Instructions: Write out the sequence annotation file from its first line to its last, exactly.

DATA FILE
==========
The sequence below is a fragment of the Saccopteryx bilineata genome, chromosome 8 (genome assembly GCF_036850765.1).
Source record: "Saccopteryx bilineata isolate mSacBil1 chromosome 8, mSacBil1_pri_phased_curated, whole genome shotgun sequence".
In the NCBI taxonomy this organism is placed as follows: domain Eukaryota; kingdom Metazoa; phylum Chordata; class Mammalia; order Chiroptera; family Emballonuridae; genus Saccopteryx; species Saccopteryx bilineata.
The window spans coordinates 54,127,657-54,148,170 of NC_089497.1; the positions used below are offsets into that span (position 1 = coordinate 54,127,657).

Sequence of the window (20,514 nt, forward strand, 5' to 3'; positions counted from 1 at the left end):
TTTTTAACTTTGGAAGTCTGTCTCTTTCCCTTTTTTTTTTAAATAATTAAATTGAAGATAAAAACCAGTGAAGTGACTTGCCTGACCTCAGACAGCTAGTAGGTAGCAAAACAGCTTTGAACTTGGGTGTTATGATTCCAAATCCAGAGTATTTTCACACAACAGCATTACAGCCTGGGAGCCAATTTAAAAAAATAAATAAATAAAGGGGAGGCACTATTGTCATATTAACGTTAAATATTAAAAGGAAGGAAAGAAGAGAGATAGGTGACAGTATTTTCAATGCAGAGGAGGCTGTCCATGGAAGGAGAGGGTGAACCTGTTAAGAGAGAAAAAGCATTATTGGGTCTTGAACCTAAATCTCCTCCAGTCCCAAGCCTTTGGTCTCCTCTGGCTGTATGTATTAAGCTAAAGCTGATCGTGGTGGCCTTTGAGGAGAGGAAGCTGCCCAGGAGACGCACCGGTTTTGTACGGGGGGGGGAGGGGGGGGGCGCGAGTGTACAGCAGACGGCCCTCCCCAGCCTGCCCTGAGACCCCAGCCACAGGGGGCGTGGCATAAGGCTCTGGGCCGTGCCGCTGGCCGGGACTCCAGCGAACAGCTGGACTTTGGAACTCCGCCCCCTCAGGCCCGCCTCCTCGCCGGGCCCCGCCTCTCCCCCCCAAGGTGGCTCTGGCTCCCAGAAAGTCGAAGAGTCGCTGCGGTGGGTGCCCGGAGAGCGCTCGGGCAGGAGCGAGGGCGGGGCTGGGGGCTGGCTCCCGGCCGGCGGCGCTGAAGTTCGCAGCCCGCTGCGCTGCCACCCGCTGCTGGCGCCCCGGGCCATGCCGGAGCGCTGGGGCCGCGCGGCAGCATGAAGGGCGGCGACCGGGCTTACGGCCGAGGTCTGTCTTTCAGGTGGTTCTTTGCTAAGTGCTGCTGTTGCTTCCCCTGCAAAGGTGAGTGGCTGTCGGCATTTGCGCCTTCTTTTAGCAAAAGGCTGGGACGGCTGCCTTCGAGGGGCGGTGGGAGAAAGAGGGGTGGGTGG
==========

The sequence below is a fragment of the Saccopteryx bilineata genome, chromosome 8 (genome assembly GCF_036850765.1).
Source record: "Saccopteryx bilineata isolate mSacBil1 chromosome 8, mSacBil1_pri_phased_curated, whole genome shotgun sequence".
In the NCBI taxonomy this organism is placed as follows: domain Eukaryota; kingdom Metazoa; phylum Chordata; class Mammalia; order Chiroptera; family Emballonuridae; genus Saccopteryx; species Saccopteryx bilineata.
The window spans coordinates 54,127,657-54,148,170 of NC_089497.1; the positions used below are offsets into that span (position 1 = coordinate 54,127,657).

Sequence of the window (20,514 nt, forward strand, 5' to 3'; positions counted from 1 at the left end):
TTTTTAACTTTGGAAGTCTGTCTCTTTCCCTTTTTTTTTTAAATAATTAAATTGAAGATAAAAACCAGTGAAGTGACTTGCCTGACCTCAGACAGCTAGTAGGTAGCAAAACAGCTTTGAACTTGGGTGTTATGATTCCAAATCCAGAGTATTTTCACACAACAGCATTACAGCCTGGGAGCCAATTTAAAAAAATAAATAAATAAAGGGGAGGCACTATTGTCATATTAACGTTAAATATTAAAAGGAAGGAAAGAAGAGAGATAGGTGACAGTATTTTCAATGCAGAGGAGGCTGTCCATGGAAGGAGAGGGTGAACCTGTTAAGAGAGAAAAAGCATTATTGGGTCTTGAACCTAAATCTCCTCCAGTCCCAAGCCTTTGGTCTCCTCTGGCTGTATGTATTAAGCTAAAGCTGATCGTGGTGGCCTTTGAGGAGAGGAAGCTGCCCAGGAGACGCACCGGTTTTGTACGGGGGGGGGAGGGGGGGGGCGCGAGTGTACAGCAGACGGCCCTCCCCAGCCTGCCCTGAGACCCCAGCCACAGGGGGCGTGGCATAAGGCTCTGGGCCGTGCCGCTGGCCGGGACTCCAGCGAACAGCTGGACTTTGGAACTCCGCCCCCTCAGGCCCGCCTCCTCGCCGGGCCCCGCCTCTCCCCCCCAAGGTGGCTCTGGCTCCCAGAAAGTCGAAGAGTCGCTGCGGTGGGTGCCCGGAGAGCGCTCGGGCAGGAGCGAGGGCGGGGCTGGGGGCTGGCTCCCGGCCGGCGGCGCTGAAGTTCGCAGCCCGCTGCGCTGCCACCCGCTGCTGGCGCCCCGGGCCATGCCGGAGCGCTGGGGCCGCGCGGCAGCATGAAGGGCGGCGACCGGGCTTACGGCCGAGGTCTGTCTTTCAGGTGGTTCTTTGCTAAGTGCTGCTGTTGCTTCCCCTGCAAAGGTGAGTGGCTGTCGGCATTTGCGCCTTCTTTTAGCAAAAGGCTGGGACGGCTGCCTTCGAGGGGCGGTGGGAGAAAGAGGGGTGGGTGG